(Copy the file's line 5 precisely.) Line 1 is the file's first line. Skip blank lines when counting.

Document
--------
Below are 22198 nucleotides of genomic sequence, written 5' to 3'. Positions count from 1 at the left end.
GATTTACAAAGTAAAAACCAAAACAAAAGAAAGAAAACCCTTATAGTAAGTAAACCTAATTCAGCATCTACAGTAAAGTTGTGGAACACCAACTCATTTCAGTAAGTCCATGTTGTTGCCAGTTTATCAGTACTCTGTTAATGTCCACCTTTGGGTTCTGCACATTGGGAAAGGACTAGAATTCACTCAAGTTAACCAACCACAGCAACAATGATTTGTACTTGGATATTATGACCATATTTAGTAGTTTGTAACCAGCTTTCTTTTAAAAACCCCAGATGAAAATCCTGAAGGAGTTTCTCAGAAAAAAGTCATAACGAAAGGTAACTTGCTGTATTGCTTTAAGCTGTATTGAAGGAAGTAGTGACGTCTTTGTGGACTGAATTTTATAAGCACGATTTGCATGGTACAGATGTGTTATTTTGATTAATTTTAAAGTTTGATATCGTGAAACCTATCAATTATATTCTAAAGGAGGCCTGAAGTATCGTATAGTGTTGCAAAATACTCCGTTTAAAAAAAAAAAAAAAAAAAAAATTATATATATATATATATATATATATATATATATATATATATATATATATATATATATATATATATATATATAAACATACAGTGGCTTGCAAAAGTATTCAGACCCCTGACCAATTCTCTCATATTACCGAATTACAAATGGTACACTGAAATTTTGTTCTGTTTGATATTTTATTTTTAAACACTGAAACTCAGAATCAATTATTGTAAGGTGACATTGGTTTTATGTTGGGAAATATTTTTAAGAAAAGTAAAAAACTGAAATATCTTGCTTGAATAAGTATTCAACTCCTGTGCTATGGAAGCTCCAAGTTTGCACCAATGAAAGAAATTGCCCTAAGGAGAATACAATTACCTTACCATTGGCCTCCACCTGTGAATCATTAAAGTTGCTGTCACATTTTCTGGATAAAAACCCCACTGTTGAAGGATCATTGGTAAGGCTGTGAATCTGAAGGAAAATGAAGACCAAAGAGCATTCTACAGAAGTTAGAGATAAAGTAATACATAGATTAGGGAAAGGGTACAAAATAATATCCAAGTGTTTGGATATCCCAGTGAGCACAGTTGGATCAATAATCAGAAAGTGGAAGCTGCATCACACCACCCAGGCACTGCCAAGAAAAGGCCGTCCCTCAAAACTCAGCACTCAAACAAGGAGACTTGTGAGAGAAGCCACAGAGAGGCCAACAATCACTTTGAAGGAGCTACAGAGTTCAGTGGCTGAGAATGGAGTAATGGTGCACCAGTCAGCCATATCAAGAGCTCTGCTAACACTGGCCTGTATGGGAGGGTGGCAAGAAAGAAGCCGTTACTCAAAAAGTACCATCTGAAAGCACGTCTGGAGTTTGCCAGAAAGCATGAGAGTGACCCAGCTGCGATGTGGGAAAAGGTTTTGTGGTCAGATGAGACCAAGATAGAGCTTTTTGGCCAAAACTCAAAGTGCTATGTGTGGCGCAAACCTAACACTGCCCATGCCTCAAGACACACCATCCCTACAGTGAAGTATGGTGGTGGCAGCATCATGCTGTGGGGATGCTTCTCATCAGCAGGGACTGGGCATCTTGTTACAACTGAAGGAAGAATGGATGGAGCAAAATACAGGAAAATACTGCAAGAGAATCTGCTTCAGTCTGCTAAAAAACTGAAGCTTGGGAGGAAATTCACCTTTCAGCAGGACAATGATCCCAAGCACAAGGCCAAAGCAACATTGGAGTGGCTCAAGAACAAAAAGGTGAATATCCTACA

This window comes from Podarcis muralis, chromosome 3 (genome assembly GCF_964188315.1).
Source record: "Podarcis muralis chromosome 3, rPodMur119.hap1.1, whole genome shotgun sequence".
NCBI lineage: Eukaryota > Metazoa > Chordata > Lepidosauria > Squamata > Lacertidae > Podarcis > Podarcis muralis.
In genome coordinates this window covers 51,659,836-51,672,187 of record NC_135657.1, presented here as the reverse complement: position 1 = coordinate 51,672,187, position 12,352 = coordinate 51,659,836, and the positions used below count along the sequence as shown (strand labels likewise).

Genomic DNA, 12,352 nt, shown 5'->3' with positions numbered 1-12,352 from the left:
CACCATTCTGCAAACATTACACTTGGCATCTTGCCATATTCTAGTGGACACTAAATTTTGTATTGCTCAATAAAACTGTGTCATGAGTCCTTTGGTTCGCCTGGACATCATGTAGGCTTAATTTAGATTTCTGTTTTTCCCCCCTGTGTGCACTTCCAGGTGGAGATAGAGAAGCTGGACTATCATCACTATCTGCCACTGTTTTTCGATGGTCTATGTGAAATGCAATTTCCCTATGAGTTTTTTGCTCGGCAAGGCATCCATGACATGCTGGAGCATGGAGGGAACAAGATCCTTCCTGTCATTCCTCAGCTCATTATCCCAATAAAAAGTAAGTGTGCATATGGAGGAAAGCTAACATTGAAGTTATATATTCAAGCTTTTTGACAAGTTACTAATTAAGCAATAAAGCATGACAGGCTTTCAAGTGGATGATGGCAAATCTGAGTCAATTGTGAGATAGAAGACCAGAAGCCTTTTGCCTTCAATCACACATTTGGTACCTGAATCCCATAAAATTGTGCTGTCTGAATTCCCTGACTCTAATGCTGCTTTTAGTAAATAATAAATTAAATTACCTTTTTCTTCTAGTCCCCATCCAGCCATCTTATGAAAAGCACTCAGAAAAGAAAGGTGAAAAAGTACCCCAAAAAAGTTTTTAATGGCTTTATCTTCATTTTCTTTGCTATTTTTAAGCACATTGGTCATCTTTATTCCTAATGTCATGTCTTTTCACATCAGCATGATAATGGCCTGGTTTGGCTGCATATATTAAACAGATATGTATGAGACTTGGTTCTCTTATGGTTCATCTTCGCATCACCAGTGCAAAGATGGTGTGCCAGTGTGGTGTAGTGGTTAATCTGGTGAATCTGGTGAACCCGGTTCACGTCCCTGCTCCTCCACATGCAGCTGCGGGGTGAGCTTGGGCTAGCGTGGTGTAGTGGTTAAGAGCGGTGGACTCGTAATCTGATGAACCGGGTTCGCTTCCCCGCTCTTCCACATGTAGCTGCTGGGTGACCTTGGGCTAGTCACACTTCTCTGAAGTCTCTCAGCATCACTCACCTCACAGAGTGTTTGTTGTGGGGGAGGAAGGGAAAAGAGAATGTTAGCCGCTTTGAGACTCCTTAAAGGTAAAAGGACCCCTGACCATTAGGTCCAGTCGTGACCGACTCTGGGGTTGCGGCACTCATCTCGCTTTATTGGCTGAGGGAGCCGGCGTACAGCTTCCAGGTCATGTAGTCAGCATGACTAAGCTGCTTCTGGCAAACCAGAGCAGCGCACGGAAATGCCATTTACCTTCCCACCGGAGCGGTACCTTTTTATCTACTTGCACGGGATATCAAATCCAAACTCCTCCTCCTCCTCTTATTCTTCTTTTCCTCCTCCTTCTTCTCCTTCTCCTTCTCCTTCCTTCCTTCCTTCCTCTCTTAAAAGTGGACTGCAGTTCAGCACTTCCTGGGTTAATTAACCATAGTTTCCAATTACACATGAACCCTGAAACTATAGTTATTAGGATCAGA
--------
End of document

NCBI lineage: Eukaryota > Metazoa > Chordata > Lepidosauria > Squamata > Lacertidae > Podarcis > Podarcis muralis.